UniversityRecruiting the best for DLSU
Recruiting the best for DLSU

“Teaching minds, touching hearts and transforming lives” is no easy task, even for a university like DLSU. To begin with, the University needs impeccable faculty members.

In his inaugural speech on his installation and in preparation for the Centennial Celebration, DLSU President and Chancellor Br. Jun Erguiza FSC said, “What in effect, is my hope as president, is for our faculty to realize that they are involved in a ministry that obliges them to bring about the transformation of human capital.”  The prestigious men and women that Lasallian graduates have become can be attributed to the mentorship and training their former professors made them experience.

In line with making DLSU a world-class research university, the University  has established ways to ensure the quality of its teaching faculty. With this, DLSU has set specific guidelines and policies concerning the recruitment and training of its faculty.

According to the University’s Faculty Manual, the hiring procedure for full-time faculty consists of several steps. All applications, along with accompanying documents, are screened by the academic department chair, and based on consultations with the department’s faculty; the chair submits recommendations and other requirements to the college dean.

If the dean finds an applicant acceptable, the applicant is recommended to the Vice Chancellor for Academics (VCAD) for clearance. Eventually, the hiring board deliberates on the application and recommends a rank to the chancellor, with clearance from the VCAD.

Mitzie Conchada of the School of Economics (SOE) affirms, “Based on the Faculty Manual, we have guidelines for each rank. Let us say, for instance, for professorial levels, there are different qualifications. As one advances into the rank, more qualifications are required so there is a standard procedure based on the faculty manual.”

Another factor that the University considers is whether it needs quality of faculty members over their quantity.

In the case of the Manufacturing Engineering and Management  (MEM) Department, which caters to less than 600 students enrolled in the program per school year, they can still afford to prioritize quality over quantity, says Department Chair Dr. Nilo Bugtai.

The department only targets three part-time faculty members, but do not set a quota for incoming full-time teaching staff.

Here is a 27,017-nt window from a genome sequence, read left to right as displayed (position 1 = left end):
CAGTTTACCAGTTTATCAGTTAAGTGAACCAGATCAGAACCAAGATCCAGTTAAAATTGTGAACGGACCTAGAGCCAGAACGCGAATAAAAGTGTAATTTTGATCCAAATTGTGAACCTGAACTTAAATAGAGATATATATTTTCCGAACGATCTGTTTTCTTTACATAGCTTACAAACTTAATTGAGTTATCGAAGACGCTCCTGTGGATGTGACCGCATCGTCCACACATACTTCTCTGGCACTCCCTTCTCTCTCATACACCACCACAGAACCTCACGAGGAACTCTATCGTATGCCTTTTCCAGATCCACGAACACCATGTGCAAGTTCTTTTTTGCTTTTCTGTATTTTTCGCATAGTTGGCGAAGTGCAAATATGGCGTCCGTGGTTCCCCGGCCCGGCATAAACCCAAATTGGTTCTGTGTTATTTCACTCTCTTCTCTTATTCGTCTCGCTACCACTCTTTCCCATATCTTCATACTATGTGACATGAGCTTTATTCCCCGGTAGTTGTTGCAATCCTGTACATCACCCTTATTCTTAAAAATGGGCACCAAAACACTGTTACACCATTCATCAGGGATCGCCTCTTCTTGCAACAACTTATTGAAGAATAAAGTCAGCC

Consequently, the department does not risk too much in hiring young and inexperienced faculty members, since the department does not need a big number of new teachers. Bugtai furthers, “We have few good MEM students who are finishing their doctorate degrees in 2012 and the others in 2014, and they signified to come back and teach in the department.”

Br. Jun shares that though young faculty members are inexperienced, they have the potential to develop. “It is better sometimes to get somebody with good potential. [These are faculty members] who could become really good researchers and teachers later on and [we can] gamble on [these people].”

According to Bugtai, “Having faculty members with doctorate degrees in their field of expertise means hiring staff with enhanced teaching methodologies and having the authority to conduct researches. They also teach the students with real experiences in their tangible research outputs that have contributed to new knowledge in the field.”

Dr. Brian Gozun, Dean of the Ramon V. del Rosario-College of Business (RVR-COB), shares that the teaching staff requirements vary depending on the college or department. He explains that colleges and departments are not necessarily limited by requirements mandated by the Faculty Manual.

The RVR-COB, for instance, is more flexible in looking for doctorate degree holders. Gozun explains that more than doctorate degrees, the industry experience needed for the faculty to effectively teach the courses COB offered is more crucial.

Certain colleges and departments are now trying to attract seasoned and skilled faculty outside the University. Br. Jun shares that the University invites seasoned professors to teach through networks established by DLSU faculty members with other universities.

While DLSU can continue developing its boast-worthy facilities and curricula, faculty members are still the greatest asset of the University. While good facilities can provide a great deal of training and development, they will be ineffective without quality members of the academe.